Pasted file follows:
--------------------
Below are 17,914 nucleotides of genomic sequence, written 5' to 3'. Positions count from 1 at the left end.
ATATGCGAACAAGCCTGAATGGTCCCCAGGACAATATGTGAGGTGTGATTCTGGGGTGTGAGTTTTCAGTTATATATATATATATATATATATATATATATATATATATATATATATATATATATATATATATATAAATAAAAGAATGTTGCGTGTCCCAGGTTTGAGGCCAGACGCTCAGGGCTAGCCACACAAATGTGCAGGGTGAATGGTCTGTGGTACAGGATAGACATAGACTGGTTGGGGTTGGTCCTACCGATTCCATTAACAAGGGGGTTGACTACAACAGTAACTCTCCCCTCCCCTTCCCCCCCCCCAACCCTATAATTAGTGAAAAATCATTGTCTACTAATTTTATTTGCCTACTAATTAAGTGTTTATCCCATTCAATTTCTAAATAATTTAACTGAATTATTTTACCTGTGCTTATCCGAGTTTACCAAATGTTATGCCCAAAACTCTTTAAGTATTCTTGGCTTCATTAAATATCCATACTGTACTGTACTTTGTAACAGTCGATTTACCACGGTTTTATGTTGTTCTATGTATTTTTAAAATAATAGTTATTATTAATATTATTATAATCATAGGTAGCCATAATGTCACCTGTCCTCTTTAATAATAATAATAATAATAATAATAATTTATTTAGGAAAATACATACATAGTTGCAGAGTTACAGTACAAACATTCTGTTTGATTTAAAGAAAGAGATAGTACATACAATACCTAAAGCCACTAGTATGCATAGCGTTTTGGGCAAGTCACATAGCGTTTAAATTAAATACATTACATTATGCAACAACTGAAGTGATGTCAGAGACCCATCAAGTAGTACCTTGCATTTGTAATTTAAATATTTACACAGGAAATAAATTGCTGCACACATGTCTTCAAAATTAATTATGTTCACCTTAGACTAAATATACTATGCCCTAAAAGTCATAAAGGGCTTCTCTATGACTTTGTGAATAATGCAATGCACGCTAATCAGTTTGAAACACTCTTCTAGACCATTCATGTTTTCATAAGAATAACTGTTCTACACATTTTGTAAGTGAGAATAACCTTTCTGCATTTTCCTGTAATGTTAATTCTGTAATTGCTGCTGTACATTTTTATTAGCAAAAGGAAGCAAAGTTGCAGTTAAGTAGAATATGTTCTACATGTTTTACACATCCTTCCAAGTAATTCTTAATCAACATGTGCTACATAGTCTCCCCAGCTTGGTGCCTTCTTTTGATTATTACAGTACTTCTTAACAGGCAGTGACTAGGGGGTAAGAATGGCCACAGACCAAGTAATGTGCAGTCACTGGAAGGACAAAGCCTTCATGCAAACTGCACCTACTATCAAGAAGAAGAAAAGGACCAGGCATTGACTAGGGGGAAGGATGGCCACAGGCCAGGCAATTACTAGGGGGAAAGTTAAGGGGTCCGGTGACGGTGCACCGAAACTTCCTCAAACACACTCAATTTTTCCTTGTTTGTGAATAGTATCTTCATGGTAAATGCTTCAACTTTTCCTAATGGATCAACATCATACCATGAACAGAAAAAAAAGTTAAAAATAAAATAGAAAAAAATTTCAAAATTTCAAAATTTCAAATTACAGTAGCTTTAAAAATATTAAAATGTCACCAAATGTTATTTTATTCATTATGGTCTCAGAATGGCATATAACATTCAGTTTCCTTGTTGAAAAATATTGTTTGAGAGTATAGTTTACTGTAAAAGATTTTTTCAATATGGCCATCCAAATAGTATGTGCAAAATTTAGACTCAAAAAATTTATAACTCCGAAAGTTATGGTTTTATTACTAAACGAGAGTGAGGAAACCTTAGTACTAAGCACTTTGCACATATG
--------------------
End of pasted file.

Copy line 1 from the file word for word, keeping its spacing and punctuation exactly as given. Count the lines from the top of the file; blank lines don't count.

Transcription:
Below are 17,914 nucleotides of genomic sequence, written 5' to 3'. Positions count from 1 at the left end.